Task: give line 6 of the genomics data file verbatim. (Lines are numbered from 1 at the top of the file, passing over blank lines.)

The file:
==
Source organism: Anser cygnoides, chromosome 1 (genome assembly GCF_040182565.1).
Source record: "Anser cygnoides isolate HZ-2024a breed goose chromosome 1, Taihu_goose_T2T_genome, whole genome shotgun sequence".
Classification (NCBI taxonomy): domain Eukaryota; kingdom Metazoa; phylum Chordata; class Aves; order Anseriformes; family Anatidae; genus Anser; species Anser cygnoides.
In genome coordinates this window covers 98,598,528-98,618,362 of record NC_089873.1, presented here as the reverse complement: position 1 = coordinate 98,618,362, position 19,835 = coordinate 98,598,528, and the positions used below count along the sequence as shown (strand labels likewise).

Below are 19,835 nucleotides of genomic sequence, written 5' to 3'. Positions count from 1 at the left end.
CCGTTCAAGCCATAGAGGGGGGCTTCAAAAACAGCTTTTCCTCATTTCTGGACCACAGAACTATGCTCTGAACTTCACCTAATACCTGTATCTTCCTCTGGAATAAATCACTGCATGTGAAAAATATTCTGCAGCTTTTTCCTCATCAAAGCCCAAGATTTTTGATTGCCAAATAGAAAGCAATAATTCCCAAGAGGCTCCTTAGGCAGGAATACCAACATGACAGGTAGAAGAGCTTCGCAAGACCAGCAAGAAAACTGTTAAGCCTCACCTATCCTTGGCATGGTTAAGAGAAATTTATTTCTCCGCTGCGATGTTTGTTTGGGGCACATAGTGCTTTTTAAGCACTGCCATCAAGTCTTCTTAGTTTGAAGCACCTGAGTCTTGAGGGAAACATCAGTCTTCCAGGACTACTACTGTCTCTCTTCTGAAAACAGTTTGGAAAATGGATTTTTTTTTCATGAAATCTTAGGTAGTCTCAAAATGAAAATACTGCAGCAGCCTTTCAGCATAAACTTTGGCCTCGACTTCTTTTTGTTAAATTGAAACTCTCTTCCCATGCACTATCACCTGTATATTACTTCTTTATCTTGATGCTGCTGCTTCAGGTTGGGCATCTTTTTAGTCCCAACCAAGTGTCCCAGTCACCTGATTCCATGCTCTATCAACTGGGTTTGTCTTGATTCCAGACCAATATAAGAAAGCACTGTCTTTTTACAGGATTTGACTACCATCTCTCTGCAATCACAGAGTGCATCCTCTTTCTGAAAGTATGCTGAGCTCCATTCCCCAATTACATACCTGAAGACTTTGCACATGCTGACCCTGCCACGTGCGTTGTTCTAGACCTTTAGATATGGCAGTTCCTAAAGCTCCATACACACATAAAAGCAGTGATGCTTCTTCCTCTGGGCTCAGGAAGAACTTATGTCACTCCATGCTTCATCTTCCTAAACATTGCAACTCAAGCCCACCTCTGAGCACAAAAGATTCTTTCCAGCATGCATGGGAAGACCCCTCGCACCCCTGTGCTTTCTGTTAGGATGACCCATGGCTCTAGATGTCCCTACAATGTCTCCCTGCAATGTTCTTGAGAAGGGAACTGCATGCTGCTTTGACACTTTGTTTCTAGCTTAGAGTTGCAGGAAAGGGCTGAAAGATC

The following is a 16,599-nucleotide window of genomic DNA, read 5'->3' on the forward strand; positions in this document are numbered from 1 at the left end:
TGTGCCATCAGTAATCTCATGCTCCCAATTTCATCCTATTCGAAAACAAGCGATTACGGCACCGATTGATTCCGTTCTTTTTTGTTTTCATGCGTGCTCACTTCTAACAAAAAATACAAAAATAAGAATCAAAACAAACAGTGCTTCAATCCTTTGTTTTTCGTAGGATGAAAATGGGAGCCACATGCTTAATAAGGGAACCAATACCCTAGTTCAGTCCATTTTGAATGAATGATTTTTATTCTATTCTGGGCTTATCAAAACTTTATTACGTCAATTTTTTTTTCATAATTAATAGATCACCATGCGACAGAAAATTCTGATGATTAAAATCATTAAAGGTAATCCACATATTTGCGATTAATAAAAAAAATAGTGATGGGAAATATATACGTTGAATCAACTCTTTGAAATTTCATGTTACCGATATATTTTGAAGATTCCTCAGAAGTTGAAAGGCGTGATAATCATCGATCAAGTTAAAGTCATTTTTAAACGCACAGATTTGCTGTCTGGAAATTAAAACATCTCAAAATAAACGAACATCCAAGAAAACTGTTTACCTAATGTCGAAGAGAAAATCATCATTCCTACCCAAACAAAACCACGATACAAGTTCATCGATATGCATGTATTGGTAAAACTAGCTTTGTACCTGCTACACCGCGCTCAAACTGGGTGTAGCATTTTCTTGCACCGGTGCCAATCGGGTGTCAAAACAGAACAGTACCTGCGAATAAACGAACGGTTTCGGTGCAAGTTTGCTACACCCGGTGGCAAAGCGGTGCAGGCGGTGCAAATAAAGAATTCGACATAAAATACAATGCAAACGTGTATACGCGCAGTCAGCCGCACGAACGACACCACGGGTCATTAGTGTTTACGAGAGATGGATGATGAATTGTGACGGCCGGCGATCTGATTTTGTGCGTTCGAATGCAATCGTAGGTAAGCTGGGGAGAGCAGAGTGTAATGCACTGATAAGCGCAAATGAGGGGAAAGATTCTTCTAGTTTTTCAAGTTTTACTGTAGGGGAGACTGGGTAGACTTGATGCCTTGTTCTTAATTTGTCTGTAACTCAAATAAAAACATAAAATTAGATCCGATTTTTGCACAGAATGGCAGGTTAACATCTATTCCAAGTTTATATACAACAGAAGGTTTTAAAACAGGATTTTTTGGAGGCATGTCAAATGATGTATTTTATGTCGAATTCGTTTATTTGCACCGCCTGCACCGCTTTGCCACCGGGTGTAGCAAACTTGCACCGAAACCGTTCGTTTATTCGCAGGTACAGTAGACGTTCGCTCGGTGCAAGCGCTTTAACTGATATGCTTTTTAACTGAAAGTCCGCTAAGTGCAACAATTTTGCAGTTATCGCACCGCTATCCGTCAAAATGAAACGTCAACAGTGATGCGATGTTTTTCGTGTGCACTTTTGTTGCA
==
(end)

CCGTTCAAGCCATAGAGGGGGGCTTCAAAAACAGCTTTTCCTCATTTCTGGACCACAGAACTATGCTCTGAACTTCACCTAATACCTGTATCTTCCTCTGGAATAAATCACTGCATGTGAAAAATATTCTGCAGCTTTTTCCTCATCAAAGCCCAAGATTTTTGATTGCCAAATAGAAAGCAATAATTCCCAAGAGGCTCCTTAGGCAGGAATACCAACATGACAGGTAGAAGAGCTTCGCAAGACCAGCAAGAAAACTGTTAAGCCTCACCTATCCTTGGCATGGTTAAGAGAAATTTATTTCTCCGCTGCGATGTTTGTTTGGGGCACATAGTGCTTTTTAAGCACTGCCATCAAGTCTTCTTAGTTTGAAGCACCTGAGTCTTGAGGGAAACATCAGTCTTCCAGGACTACTACTGTCTCTCTTCTGAAAACAGTTTGGAAAATGGATTTTTTTTTCATGAAATCTTAGGTAGTCTCAAAATGAAAATACTGCAGCAGCCTTTCAGCATAAACTTTGGCCTCGACTTCTTTTTGTTAAATTGAAACTCTCTTCCCATGCACTATCACCTGTATATTACTTCTTTATCTTGATGCTGCTGCTTCAGGTTGGGCATCTTTTTAGTCCCAACCAAGTGTCCCAGTCACCTGATTCCATGCTCTATCAACTGGGTTTGTCTTGATTCCAGACCAATATAAGAAAGCACTGTCTTTTTACAGGATTTGACTACCATCTCTCTGCAATCACAGAGTGCATCCTCTTTCTGAAAGTATGCTGAGCTCCATTCCCCAATTACATACCTGAAGACTTTGCACATGCTGACCCTGCCACGTGCGTTGTTCTAGACCTTTAGATATGGCAGTTCCTAAAGCTCCATACACACATAAAAGCAGTGATGCTTCTTCCTCTGGGCTCAGGAAGAACTTATGTCACTCCATGCTTCATCTTCCTAAACATTGCAACTCAAGCCCACCTCTGAGCACAAAAGATTCTTTCCAGCATGCATGGGAAGACCCCTCGCACCCCTGTGCTTTCTGTTAGGATGACCCATGGCTCTAGATGTCCCTACAATGTCTCCCTGCAATGTTCTTGAGAAGGGAACTGCATGCTGCTTTGACACTTTGTTTCTAGCTTAGAGTTGCAGGAAAGGGCTGAAAGATC